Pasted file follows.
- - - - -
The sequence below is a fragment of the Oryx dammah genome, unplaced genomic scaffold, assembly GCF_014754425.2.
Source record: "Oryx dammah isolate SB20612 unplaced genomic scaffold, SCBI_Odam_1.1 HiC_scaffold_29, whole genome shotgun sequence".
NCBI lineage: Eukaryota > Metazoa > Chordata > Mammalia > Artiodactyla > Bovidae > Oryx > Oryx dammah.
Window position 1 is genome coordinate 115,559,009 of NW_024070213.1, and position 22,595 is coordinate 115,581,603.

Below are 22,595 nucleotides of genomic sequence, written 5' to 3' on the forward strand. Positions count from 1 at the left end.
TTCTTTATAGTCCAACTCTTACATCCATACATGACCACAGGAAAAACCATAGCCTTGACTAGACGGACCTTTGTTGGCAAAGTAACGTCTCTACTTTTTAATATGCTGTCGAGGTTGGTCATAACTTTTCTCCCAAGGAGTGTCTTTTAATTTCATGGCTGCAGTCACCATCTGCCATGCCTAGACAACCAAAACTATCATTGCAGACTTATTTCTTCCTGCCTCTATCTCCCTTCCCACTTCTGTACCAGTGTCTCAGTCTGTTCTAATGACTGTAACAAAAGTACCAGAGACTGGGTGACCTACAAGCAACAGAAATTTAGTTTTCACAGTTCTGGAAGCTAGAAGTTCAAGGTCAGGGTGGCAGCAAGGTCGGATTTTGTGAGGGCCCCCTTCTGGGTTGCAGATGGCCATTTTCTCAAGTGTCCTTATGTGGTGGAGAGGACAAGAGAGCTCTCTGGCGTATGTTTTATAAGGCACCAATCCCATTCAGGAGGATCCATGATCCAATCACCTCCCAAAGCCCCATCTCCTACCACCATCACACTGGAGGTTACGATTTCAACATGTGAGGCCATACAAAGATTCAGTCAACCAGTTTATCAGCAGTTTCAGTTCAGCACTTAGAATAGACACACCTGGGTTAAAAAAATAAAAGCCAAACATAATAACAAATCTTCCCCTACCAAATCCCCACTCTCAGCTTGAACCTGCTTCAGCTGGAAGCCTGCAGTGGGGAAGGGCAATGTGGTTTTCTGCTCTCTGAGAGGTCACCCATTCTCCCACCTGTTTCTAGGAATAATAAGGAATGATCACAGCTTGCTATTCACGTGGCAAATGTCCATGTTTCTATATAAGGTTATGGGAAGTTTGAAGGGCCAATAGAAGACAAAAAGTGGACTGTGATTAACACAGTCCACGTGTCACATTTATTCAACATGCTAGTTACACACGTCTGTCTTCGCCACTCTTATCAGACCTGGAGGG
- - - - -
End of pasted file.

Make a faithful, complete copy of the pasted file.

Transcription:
The sequence below is a fragment of the Oryx dammah genome, unplaced genomic scaffold, assembly GCF_014754425.2.
Source record: "Oryx dammah isolate SB20612 unplaced genomic scaffold, SCBI_Odam_1.1 HiC_scaffold_29, whole genome shotgun sequence".
NCBI lineage: Eukaryota > Metazoa > Chordata > Mammalia > Artiodactyla > Bovidae > Oryx > Oryx dammah.
Window position 1 is genome coordinate 115,559,009 of NW_024070213.1, and position 22,595 is coordinate 115,581,603.

Below are 22,595 nucleotides of genomic sequence, written 5' to 3' on the forward strand. Positions count from 1 at the left end.
TTCTTTATAGTCCAACTCTTACATCCATACATGACCACAGGAAAAACCATAGCCTTGACTAGACGGACCTTTGTTGGCAAAGTAACGTCTCTACTTTTTAATATGCTGTCGAGGTTGGTCATAACTTTTCTCCCAAGGAGTGTCTTTTAATTTCATGGCTGCAGTCACCATCTGCCATGCCTAGACAACCAAAACTATCATTGCAGACTTATTTCTTCCTGCCTCTATCTCCCTTCCCACTTCTGTACCAGTGTCTCAGTCTGTTCTAATGACTGTAACAAAAGTACCAGAGACTGGGTGACCTACAAGCAACAGAAATTTAGTTTTCACAGTTCTGGAAGCTAGAAGTTCAAGGTCAGGGTGGCAGCAAGGTCGGATTTTGTGAGGGCCCCCTTCTGGGTTGCAGATGGCCATTTTCTCAAGTGTCCTTATGTGGTGGAGAGGACAAGAGAGCTCTCTGGCGTATGTTTTATAAGGCACCAATCCCATTCAGGAGGATCCATGATCCAATCACCTCCCAAAGCCCCATCTCCTACCACCATCACACTGGAGGTTACGATTTCAACATGTGAGGCCATACAAAGATTCAGTCAACCAGTTTATCAGCAGTTTCAGTTCAGCACTTAGAATAGACACACCTGGGTTAAAAAAATAAAAGCCAAACATAATAACAAATCTTCCCCTACCAAATCCCCACTCTCAGCTTGAACCTGCTTCAGCTGGAAGCCTGCAGTGGGGAAGGGCAATGTGGTTTTCTGCTCTCTGAGAGGTCACCCATTCTCCCACCTGTTTCTAGGAATAATAAGGAATGATCACAGCTTGCTATTCACGTGGCAAATGTCCATGTTTCTATATAAGGTTATGGGAAGTTTGAAGGGCCAATAGAAGACAAAAAGTGGACTGTGATTAACACAGTCCACGTGTCACATTTATTCAACATGCTAGTTACACACGTCTGTCTTCGCCACTCTTATCAGACCTGGAGGG